Nov 20, 2014 02:44 PM

The Low Official Found with Towering Pile of Cash, Gold and Properties


Ma Chaoqun

(Beijing) – The Communist Party's anti-graft watchdog recently found 37 kilograms of gold, documents showing ownership of 68 properties and 120 million yuan in cash at the home of an official in the northern province of Hebei who is facing a graft inquiry.

Ma Chaoqun, a deputy researcher in the Qinhuangdao City urban management bureau and general manager of the water supply company in the city's Beidaihe district, is facing charges related to taking bribes, embezzlement and misappropriating public funds, the official Xinhua News Agency reported.

The Chinese public has become used to seeing high officials fall from grace amid a party crackdown on graft that started in late 2012. The public witnessed a soap opera-like saga engulf Bo Xilai, the former boss of the southwestern municipality of Chongqing who aspired to hold even greater power.

It has also seen the party announce it is investigating Zhou Yongkang, a former member of the party's highest decision-making body, the Politburo Standing Committee, and been amazed by reports that an official in the National Energy Administration stashed 100 million yuan – a figure later raised to 200 million yuan – at a home in Beijing.

But Ma's case is different. He is among a number of low-ranking Hebei officials accused of corruption after a recent central government inspection uncovered irregularities. He is receiving a great amount of public attention not just because of the huge amounts of assets involved, but also because he is such a minor official. Graft busters have perhaps summed the situation up best, describing the episodes involving people like Ma as "little official, giant corruption."

She Said, She Said

People in Qinhuangdao – a major coal-importing port city that is also home to the Shanhaiguan tourist area where the Great Wall meets the sea – say the investigation into Ma was triggered by a report from a hotel that said he was using his power over water supplies to ask for a bribe. Ma wanted millions of yuan from a new luxury hotel in exchange for a secure water supply, Xinhua said. A representative of the hotel recorded Ma making the request and sent a copy of the recording to the authorities.

The hotel is the Huamao Sheraton in Beidaihe, local source says. The hotel, which is owned by Beijing Guohua Real Estate Co., opened in 2013.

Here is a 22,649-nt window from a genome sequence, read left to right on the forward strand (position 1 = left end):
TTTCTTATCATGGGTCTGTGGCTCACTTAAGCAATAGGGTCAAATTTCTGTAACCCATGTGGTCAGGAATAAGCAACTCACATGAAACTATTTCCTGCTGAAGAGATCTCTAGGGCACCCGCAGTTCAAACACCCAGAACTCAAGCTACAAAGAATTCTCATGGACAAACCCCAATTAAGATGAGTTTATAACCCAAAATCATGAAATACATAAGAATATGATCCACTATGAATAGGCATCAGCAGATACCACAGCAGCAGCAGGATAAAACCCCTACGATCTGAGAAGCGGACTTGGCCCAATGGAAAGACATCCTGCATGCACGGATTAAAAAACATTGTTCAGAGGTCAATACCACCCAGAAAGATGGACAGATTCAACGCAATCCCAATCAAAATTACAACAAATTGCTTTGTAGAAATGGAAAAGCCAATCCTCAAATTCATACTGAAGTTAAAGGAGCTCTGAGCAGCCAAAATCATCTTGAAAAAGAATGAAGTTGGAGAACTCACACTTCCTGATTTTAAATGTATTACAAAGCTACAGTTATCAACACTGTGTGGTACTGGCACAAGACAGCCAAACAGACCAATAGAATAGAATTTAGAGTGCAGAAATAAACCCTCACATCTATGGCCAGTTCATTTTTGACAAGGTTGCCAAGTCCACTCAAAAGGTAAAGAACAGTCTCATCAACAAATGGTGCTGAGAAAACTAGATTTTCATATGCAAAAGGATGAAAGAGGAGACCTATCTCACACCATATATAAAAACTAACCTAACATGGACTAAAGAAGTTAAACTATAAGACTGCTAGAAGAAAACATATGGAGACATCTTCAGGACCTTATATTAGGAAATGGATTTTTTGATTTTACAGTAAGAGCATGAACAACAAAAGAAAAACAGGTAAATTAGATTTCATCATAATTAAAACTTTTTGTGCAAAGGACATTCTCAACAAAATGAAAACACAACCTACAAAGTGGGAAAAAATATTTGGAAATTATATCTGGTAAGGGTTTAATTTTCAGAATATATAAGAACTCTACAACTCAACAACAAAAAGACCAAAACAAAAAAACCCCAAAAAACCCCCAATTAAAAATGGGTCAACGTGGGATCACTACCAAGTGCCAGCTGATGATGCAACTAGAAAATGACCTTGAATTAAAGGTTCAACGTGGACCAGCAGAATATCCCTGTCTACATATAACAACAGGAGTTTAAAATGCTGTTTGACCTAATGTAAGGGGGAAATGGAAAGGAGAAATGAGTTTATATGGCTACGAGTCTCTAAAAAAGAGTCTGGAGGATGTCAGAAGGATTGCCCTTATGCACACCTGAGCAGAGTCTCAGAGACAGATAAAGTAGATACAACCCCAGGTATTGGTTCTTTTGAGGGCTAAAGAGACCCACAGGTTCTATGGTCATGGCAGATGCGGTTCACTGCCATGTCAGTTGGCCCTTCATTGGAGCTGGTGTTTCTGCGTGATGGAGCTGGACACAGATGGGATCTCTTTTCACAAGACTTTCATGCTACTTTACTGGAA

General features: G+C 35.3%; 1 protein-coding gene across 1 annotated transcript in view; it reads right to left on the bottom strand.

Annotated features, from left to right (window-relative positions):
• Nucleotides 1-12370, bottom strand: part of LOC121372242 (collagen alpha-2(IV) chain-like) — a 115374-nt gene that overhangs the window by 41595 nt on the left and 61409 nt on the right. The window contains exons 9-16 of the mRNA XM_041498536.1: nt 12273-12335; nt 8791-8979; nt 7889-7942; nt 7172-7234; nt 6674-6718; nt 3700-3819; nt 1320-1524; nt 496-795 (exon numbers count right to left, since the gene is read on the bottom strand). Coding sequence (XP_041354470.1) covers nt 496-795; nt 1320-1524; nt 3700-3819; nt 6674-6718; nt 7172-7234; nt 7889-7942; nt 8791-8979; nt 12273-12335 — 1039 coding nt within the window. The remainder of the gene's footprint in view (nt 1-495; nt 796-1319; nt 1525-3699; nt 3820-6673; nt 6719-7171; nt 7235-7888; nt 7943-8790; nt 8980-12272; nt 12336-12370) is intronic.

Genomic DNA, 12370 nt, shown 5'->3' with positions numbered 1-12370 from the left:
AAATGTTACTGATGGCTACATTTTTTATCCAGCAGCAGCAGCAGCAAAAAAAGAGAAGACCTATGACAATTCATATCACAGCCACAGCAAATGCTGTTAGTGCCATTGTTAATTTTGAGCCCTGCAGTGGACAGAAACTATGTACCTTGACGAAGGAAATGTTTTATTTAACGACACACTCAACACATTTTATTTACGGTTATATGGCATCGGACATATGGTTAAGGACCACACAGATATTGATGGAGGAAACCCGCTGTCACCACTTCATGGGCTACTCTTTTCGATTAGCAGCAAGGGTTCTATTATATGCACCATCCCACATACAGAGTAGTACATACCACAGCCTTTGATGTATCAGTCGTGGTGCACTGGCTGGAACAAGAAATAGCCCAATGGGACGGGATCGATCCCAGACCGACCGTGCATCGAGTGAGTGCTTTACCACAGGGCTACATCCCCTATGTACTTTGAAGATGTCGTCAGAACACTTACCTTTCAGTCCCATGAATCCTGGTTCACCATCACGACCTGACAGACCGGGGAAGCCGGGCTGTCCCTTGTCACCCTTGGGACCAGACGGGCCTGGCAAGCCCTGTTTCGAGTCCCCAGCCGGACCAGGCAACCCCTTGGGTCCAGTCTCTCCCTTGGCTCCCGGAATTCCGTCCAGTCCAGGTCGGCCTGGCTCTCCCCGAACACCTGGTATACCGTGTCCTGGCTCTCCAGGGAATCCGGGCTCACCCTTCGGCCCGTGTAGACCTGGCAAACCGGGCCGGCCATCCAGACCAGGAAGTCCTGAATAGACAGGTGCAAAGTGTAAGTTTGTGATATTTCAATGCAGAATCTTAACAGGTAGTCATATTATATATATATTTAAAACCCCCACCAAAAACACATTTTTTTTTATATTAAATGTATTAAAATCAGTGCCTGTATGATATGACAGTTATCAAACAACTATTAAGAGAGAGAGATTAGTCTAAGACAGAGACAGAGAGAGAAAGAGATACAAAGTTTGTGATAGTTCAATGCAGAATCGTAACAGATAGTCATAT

Employees of the Huamao Sheraton Hotel denied any link to Ma when contacted by Caixin in mid-November.

Ma has for years used his power as head of Beidaihe Water Supply Co. to enrich himself, a local source said. The employee of a local hotel said that Ma once threatened to cut off the water supply if he was not paid.

The Beidaihe Water Supply Co. was established in 2011 under the Qinhuangdao Urban Management Bureau. It is responsible for supplying tourist resorts in the Beidaihe and Nandaihe districts, as well as in new urban areas. The Beidaihe District is home to a summer resort for central government leaders.

A source in Xigucheng Village on the outskirts of Beidaihe said Ma owns a hostel there on land he got almost free from village heads. An employee of the village's party committee confirmed that Ma owns the building and said the land was rented to him for a "relatively low price."

Ma's family has denied he is corrupt. His mother, Zhang Guiying, said at a press conference on November 13 that Ma was being framed by his supervisor, Ma Zhuang, the chief of the city's urban management bureau. She said Ma Zhuang joined the bureau in May 2013 and has not gotten along with Ma Chaoqun. The two had even had physical confrontations, she said.

On November 14, Ma Chaoqun's sister-in-law, Meng Qiuhong, publicly accused Ma Zhuang of corruption and said he framed their relative to prevent his own graft from being exposed.

Zhang and Meng also said that Ma Chaoqun did not own any of the assets.

"All of this money and property was seized from the home of Ma's parents and accumulated in a legitimate way by Ma Chaoqun's late father, Ma Bingzhong," Zhang said. She said Ma Bingzhong died more than a year ago.